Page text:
General William Lenoir was born in Brunswick county, Virginia, on the 20th of May, 1751. He was of French (Huguenot) descent, and the youngest of a family of ten children. When he was about eight years old his father removed to a place near Tarboro, N.C., where he resided until his death, a short time afterward. He received no other education than his own limited means and personal exertions enabled him to procure. When about twenty years of age he married Ann Ballard, of Halifax, N.C.–a lady possessing, in an eminent degree, those domestic and heroic virtues which qualified her for sustaining the privations and hardships of a frontier life, which it was her lot afterward to encounter.
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In March 1775 Gen. Lenoir removed with his family to Wilkes county (then a part of Surry) and settled near the place where Wilkesboro now stands. Previous to leaving Halifax he signed the paper known as the “Association,” containing a declaration of patriotic principles and means of redress, relative to the existing troubles with Great Britain. Soon after his removal to Surry he was appointed a member of the “Committee of Safety” for that county. He took an early and active part in repelling the depredating and murderous incursions of the Cherokee Indians upon the frontier settlements. In this kind of service he was actively engaged until the celebrated expedition, under Gen. Rutherford, completely subdued the Indians, and compelled them to sue for peace. From the termination of this campaign, in which he acted as a Lieutenant under Captain Benjamin Cleaveland, to the one projected against Major Ferguson, he was almost constantly engaged in capturing and suppressing the Tories, who, at that time, were assuming great boldness, and molesting the persons and property of the Whig inhabitants.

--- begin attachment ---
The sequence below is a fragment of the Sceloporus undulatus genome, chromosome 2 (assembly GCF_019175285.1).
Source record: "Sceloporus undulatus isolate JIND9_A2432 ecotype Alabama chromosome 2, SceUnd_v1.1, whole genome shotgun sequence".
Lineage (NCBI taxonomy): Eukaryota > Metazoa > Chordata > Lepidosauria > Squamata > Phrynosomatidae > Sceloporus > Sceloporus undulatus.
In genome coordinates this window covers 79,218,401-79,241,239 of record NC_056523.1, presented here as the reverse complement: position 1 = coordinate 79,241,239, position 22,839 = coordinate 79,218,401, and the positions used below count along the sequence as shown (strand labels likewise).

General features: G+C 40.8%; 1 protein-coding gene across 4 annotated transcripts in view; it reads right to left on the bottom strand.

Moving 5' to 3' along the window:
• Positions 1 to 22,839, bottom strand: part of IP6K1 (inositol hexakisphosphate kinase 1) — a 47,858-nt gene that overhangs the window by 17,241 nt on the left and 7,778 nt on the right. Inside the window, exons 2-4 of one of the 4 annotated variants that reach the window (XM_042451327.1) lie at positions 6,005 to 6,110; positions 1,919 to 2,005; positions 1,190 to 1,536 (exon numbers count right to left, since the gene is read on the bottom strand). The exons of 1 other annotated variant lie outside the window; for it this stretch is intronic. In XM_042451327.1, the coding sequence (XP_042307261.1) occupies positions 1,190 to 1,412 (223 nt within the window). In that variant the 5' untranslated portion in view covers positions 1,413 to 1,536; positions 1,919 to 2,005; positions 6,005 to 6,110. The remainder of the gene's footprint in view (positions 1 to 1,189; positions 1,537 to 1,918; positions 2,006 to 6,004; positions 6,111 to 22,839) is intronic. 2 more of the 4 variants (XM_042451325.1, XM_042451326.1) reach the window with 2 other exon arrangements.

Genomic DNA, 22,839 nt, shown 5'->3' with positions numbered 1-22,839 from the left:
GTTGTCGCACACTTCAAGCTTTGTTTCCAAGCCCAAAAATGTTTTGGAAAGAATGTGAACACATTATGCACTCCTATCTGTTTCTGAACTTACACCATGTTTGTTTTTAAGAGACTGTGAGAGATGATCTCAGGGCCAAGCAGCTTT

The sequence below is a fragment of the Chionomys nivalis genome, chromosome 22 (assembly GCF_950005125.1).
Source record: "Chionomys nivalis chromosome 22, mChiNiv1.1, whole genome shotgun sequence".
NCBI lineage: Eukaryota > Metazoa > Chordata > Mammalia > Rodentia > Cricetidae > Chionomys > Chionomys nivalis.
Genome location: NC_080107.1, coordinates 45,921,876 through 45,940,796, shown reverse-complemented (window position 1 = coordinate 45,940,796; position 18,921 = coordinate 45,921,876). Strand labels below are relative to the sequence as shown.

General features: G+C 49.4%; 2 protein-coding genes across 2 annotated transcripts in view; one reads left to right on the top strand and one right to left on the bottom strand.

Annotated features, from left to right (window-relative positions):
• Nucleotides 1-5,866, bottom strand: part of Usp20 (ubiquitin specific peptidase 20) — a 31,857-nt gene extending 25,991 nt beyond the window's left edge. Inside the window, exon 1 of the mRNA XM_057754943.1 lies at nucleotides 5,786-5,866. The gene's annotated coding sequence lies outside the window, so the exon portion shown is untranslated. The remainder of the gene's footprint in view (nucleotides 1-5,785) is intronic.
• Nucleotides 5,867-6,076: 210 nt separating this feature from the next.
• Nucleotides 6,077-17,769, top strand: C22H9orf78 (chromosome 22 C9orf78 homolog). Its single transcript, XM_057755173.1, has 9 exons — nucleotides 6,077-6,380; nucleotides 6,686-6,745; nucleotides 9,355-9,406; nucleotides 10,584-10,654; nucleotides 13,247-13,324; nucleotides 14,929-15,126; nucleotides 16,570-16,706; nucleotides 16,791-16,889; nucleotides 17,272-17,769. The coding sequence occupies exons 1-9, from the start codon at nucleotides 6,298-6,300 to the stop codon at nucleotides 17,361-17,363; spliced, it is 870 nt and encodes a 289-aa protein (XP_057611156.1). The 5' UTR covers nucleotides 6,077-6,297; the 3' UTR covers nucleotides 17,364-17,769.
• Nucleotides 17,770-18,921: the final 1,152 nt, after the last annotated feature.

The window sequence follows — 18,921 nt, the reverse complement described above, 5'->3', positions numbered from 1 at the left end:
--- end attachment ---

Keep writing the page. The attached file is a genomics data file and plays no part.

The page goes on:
In the expedition to King’s Mountain Gen. Lenoir held the appointment of Captain in Colonel Cleaveland’s regiment, which united with the other Whig forces at the head of the Catawba river. When it was ascertained it would be impossible to overtake Ferguson, now evidently showing signs of fear, with the footmen, it was decided by a council of the officers, that as many as could procure horses should do so, and thus, as mounted infantry, advance rapidly upon the retreating enemy. Accordingly, Gen. Lenoir and his company offered their services, joined the select Spartan band of “nine hundred and ten” brave spirits, and pressed forward without delay to the scene of action.
In the brilliant achievement on King’s Mountain, Gen. Lenoir was wounded in the arm and in the side, but not severely, and a third ball passed through his hair, just above where it was tied. He was also at the defeat of Col. Pyles, on Haw River, where his horse was shot and his sword broken. At a later period he raised a company and marched towards Dan river with the hope of joining General Greene, but was unable to effect a junction in time. He performed many other minor but important services, which it is here unnecessary to enumerate.
General Lenoir served as Major General of the militia about eighteen years. In a civil capacity he also discharged many high and responsible duties.
He filled, at different times, the offices of Register, Surveyor, Commissioner of Affidavits, Chairman of the County Court, and Clerk of the Superior Court for Wilkes county. He was one of the original Trustees of the State University, and the first President of the Board. He was also a member of both the State Conventions which met for the purpose of considering the Constitution of the United States. He served for many years in both branches of the State Legislature. During the last seven years of his services in the Senate, he was unanimously chosen Speaker of that body, and performed the duties of that important station with great satisfaction, firmness and impartiality.
In private life General Lenoir was no less distinguished for his moral worth and generous hospitality than in public life for his unbending integrity and enlarged patriotism. His mansion was open at all times, not only to a large circle of friends and relatives, but to the stranger and the traveller. To the poor he was kind and charitable, and in his will made liberal provision for those of his own neighborhood.
During his last illness he suffered much pain which he bore with Christian resignation. He often said “he did not fear to die–death had no terrors for him.” He died, with calm composure, at his residence at Fort Defiance, on the 6th of May, 1839, aged eighty-eight years.
His remains were interred in the family burying ground which occupies the spot where Fort Defiance was erected during the Revolutionary war.